Disabled IDF veterans not satisfied with reforms - comptroller report

There are 58,154 disabled IDF veterans recognized by the Defense Ministry's Rehabilitation Department.

A protest by disabled IDF veterans in Tel Aviv, April 18, 2021 (photo credit: AVSHALOM SASSONI/MAARIV)
A protest by disabled IDF veterans in Tel Aviv, April 18, 2021
(photo credit: AVSHALOM SASSONI/MAARIV)

The State Comptroller’s Report released on Wednesday has found that despite the Defense Ministry’s work over the past year, disabled IDF veterans are not satisfied with the overhaul to the process to improve medical care available to them.

Last year, the state comptroller found an insufficient amount of medical care available for disabled IDF soldiers, a population that with time is getting older.They also conducted a survey that found that many disabled veterans were dissatisfied with the department, including the low availability of specialized physicians, long waiting periods before receiving care and the level of service provided by the physicians.

Veterans also noted indifference, disrespect, contempt, insensitivity and impatience by doctors when they were seen.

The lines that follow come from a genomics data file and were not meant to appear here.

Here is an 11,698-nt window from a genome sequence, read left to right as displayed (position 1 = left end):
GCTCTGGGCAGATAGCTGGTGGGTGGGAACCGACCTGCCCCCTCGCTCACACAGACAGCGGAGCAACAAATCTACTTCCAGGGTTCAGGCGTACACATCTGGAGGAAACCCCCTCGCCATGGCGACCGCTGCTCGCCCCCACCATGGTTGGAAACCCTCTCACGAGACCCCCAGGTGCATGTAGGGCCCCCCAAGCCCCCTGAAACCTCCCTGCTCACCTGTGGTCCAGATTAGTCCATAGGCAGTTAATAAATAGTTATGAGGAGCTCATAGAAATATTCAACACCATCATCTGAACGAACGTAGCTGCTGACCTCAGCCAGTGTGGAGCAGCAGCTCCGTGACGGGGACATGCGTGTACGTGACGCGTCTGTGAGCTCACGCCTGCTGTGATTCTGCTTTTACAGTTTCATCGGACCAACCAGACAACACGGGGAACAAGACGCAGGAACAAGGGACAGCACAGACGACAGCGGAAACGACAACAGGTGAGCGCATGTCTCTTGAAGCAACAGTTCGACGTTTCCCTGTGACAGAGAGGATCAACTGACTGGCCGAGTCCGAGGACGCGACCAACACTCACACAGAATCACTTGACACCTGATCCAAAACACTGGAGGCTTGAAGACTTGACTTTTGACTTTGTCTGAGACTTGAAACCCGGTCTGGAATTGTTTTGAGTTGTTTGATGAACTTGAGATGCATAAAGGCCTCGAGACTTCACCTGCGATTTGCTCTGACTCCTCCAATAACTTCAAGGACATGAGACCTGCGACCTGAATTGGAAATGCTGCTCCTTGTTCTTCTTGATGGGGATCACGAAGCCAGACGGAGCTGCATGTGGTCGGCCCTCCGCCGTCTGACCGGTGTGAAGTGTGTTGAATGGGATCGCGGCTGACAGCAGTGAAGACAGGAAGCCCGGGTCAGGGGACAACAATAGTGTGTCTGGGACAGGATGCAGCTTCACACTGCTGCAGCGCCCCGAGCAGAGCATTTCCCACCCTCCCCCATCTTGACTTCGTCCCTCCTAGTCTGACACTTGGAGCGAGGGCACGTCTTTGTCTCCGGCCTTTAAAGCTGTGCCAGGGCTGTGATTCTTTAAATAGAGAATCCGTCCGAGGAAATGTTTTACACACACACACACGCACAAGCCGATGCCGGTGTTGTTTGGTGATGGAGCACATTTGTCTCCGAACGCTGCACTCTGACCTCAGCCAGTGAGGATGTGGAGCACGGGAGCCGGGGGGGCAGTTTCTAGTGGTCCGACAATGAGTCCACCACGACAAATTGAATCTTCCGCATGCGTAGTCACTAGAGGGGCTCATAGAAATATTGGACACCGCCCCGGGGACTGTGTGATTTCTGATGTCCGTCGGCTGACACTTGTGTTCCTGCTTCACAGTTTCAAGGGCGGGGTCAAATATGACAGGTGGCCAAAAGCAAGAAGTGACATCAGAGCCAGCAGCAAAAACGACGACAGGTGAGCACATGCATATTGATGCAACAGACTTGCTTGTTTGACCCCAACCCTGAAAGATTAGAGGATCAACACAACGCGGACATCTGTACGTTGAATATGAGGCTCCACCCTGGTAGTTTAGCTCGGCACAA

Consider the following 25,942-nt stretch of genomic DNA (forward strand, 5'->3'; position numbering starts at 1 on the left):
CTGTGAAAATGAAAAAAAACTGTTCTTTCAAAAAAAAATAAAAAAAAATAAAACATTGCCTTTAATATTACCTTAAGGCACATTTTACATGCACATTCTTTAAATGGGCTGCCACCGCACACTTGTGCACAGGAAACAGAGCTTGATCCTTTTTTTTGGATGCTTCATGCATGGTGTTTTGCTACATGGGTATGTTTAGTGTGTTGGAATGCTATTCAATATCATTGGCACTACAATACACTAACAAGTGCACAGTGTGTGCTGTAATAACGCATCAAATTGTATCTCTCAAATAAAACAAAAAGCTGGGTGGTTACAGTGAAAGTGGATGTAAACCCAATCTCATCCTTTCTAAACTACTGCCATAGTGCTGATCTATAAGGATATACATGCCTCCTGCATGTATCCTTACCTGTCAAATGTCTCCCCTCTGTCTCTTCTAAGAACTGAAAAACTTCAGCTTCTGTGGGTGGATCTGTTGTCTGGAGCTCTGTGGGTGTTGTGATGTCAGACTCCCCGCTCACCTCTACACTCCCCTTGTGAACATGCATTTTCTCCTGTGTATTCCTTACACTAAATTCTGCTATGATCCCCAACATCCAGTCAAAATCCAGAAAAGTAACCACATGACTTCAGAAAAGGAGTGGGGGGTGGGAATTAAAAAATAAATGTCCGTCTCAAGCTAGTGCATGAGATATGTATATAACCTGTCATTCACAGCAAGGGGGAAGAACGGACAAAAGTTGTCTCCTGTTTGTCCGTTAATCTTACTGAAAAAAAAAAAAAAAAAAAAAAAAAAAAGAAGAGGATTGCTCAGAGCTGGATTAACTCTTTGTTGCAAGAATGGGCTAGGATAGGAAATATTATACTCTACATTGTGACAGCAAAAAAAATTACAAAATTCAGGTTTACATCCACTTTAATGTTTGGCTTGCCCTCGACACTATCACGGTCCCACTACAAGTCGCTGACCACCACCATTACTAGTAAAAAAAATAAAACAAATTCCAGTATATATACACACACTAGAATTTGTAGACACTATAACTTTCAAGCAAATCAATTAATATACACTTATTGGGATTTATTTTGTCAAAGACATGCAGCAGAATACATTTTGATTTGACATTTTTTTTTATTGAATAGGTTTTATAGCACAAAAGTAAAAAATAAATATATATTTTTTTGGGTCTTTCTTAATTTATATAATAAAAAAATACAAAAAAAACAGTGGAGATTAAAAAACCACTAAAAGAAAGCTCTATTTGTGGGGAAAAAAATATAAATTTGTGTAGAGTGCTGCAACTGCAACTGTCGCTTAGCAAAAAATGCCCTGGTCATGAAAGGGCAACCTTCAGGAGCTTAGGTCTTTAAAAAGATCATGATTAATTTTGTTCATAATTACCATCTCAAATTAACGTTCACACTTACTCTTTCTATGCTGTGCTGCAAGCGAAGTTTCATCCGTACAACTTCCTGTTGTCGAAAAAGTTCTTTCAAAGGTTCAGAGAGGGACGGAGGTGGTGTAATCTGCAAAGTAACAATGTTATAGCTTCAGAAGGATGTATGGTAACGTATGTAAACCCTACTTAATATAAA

This year, State Comptroller Matanyahu Englman carried out a follow-up audit in order to reexamine issues in order to monitor if the deficiencies brought up had been corrected.

The follow-up audit revealed that 73% of veterans were still dissatisfied with the services they received, saying they experienced humiliation, lack of trust, and lack of care by those providing services.

Newly-elected State Comptroller Matanyahu Engelman (credit: MARC ISRAEL SELLEM/THE JERUSALEM POST)Newly-elected State Comptroller Matanyahu Engelman (credit: MARC ISRAEL SELLEM/THE JERUSALEM POST)

“It is the duty of Israel and the Defense Ministry’s Rehabilitation Department to be the backbone of IDF disabled people,” Englman said. “They are the ones who gave their souls and bodies for the security of the state. It is recommended that the Rehabilitation Department conduct a significant internal inspection regarding the attitude of the doctors of the medical committees towards the veterans, their familiarity with the medical file, and their willingness to allow the disabled to present their interests to the committee in full.”

Established in 1990, the Defense Ministry’s Rehabilitation Department had 21 physicians in 2020, despite a 14% increase in the number of disabled IDF veterans and an increase in the number of services required by an aging population.

The follow-up audit found that only one more physician was hired in the past year because, despite an agreement between the Finance Ministry and the department for additional funds and grants for new doctors, the department has yet to fill all necessary positions. The audit recommended that five more doctors be hired.

A protest by disabled IDF veterans in Tel Aviv, April 18, 2021 (credit: AVSHALOM SASSONI/MAARIV)A protest by disabled IDF veterans in Tel Aviv, April 18, 2021 (credit: AVSHALOM SASSONI/MAARIV)